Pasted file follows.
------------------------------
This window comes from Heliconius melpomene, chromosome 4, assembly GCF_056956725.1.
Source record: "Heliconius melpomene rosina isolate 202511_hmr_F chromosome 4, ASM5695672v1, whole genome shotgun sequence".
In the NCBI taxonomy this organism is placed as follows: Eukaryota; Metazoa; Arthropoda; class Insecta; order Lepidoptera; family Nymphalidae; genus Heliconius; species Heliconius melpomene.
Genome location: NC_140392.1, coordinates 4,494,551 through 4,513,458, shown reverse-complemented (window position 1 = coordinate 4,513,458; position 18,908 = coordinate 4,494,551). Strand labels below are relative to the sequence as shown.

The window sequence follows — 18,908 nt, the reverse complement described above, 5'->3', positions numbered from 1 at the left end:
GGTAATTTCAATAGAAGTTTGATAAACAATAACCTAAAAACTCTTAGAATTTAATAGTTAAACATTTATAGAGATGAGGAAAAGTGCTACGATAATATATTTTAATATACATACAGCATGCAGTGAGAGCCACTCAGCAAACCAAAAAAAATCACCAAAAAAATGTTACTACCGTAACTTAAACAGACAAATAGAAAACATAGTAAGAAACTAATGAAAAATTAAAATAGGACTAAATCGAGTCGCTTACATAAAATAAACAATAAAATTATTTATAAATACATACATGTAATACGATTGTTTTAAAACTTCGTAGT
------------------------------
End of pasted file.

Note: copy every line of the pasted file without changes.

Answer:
This window comes from Heliconius melpomene, chromosome 4, assembly GCF_056956725.1.
Source record: "Heliconius melpomene rosina isolate 202511_hmr_F chromosome 4, ASM5695672v1, whole genome shotgun sequence".
In the NCBI taxonomy this organism is placed as follows: Eukaryota; Metazoa; Arthropoda; class Insecta; order Lepidoptera; family Nymphalidae; genus Heliconius; species Heliconius melpomene.
Genome location: NC_140392.1, coordinates 4,494,551 through 4,513,458, shown reverse-complemented (window position 1 = coordinate 4,513,458; position 18,908 = coordinate 4,494,551). Strand labels below are relative to the sequence as shown.

The window sequence follows — 18,908 nt, the reverse complement described above, 5'->3', positions numbered from 1 at the left end:
GGTAATTTCAATAGAAGTTTGATAAACAATAACCTAAAAACTCTTAGAATTTAATAGTTAAACATTTATAGAGATGAGGAAAAGTGCTACGATAATATATTTTAATATACATACAGCATGCAGTGAGAGCCACTCAGCAAACCAAAAAAAATCACCAAAAAAATGTTACTACCGTAACTTAAACAGACAAATAGAAAACATAGTAAGAAACTAATGAAAAATTAAAATAGGACTAAATCGAGTCGCTTACATAAAATAAACAATAAAATTATTTATAAATACATACATGTAATACGATTGTTTTAAAACTTCGTAGT